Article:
Can a dormant company have expenses?
Maintaining a dormant company is a good way to keep your business in the public domain without actively running it. This makes sense in circumstances such as taking a break from trading or registering a limited company to protect your name so that competitors can’t use it.
But a dormant company isn’t simply an entity that you can put on the shelf and forget about. Dormant companies must be managed and there are strict rules in place to ensure you can keep your status.
In this post, you learn what these rules are, as well as your requirements as a business owner and what expenses a dormant company incurs. We’ll also show you what to do if you want to make your company dormant as well as how to reactivate it when the time’s right.
Table of contents
- What is a dormant company?
- Your responsibilities as a dormant company owner
- How to make your company dormant
- How to make your dormant company active
- Wrapping up
What is a dormant company?
When you register a limited company in the UK your company is incorporated and Companies House automatically informs HMRC of this fact.
However, this is as far as communication goes between the two government agencies. No information is passed between them on your company status, therefore, letting them know your company is dormant is the responsibility of the company director (i.e. you).
However, the fact that the two agencies don’t share information goes beyond the simple fact of record keeping. Companies House and HMRC each have their own definition of “dormant”, which means that while you can be dormant in the eyes of HMRC, Companies House may see you as active.
Sound confusing? Don’t fret. We’re going to walk you through exactly how each agency defines what a dormant company is as well as how to ensure your status is accurately recorded on all accounts.
How Companies House defines a dormant limited company
Companies House sees a company as dormant if it has had “no significant accounting transactions” during the accounting period.
A significant accounting transaction is defined as one that the company should enter into its accounting records. This means that any type of payment or receipt of payment, no matter how small or trivial, will stop your company becoming dormant, in the eyes of Companies House.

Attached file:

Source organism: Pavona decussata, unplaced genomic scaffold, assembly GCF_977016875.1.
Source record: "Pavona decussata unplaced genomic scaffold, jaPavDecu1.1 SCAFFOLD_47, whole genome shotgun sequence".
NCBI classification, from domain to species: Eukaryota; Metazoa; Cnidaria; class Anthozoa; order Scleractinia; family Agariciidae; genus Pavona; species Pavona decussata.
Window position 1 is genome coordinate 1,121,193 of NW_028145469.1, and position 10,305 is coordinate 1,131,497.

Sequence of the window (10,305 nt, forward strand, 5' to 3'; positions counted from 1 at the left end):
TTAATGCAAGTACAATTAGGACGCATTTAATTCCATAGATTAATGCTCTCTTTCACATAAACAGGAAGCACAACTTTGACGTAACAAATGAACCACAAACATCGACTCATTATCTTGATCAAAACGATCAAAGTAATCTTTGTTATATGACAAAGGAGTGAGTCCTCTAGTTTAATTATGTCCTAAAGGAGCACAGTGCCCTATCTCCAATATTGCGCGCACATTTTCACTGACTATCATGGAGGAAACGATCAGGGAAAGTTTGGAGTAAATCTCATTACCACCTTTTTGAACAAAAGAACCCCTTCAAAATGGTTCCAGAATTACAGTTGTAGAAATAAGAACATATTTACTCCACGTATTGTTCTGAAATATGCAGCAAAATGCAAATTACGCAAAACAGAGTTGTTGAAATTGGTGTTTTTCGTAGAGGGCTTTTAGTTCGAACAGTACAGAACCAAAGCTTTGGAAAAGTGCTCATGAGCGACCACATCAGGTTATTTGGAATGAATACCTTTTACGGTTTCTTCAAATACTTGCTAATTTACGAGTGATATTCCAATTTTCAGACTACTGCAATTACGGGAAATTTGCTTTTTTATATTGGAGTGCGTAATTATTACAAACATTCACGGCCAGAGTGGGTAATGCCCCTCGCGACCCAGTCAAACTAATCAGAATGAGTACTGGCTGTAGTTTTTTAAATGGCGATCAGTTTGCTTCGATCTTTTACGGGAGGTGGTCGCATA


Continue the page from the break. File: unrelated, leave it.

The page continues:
The only exceptions to this are:
- Payments for shares from the first shareholders or subscribers of your company
- Paying filing fees to Companies House
- Paying late filing penalties to Companies House
The “no significant accounting transaction” aspect is an important distinction between a dormant company and a non-trading company.
You can be defined as a non-trading company and still have transactions going through your books. This is not the case for dormant companies.
For example, your company might not be selling, but you may still be paying rent for your office and these charges will show on your business bank account. These are significant transactions that will make your company appear active, thus disqualifying you from being labelled a dormant company but allowing you to remain a non-trading company.
To stay dormant rather than non-trading, you need to avoid all business financial activity other than your requirements to Companies House.
How HMRC defines a dormant limited company
According to HMRC, for Corporation Tax purposes, a dormant company must meet one of the following criteria.
- A new company that’s not yet trading
- An ‘off-the-shelf’ or ‘shell’ company held by a company formation agent intending to sell it on
- A company that will never be trading because it has been formed to own an asset such as land or intellectual property
- An existing company that has been, but is not currently, trading
- A company that’s no longer trading and destined to be removed from the Companies Register
If you run a club or unincorporated organisation, it will be dormant for Corporation Tax purposes if it’s active but both of the following conditions apply:
- Your organisation’s annual Corporation Tax liability must not be expected to exceed £100
- You run your club or organisation exclusively for the benefit of its members
A company will forfeit its dormant status and become active for Corporation Tax purposes if it is:
- Carrying on a business activity such as a trade or professional activity
- Buying and selling goods with a view to making a profit or surplus
- Providing services
- Earning interest
- Managing investments
- Receiving any other income
Your responsibilities as a dormant company owner
Understanding how Companies House and HMRC define a dormant company is critical in helping your company maintain its dormant status.
It also helps to answer the big question of can a dormant company have expenses?
Generally speaking, under both Companies House and HMRC rules, no.
To maintain a dormant company, expenses from a business bank account need to be avoided to prevent significant accounting transactions.
While HMRC’s focus on not trading will allow you to have certain expenses without doing business, Companies House’s definition prevents any kind of business-related transaction.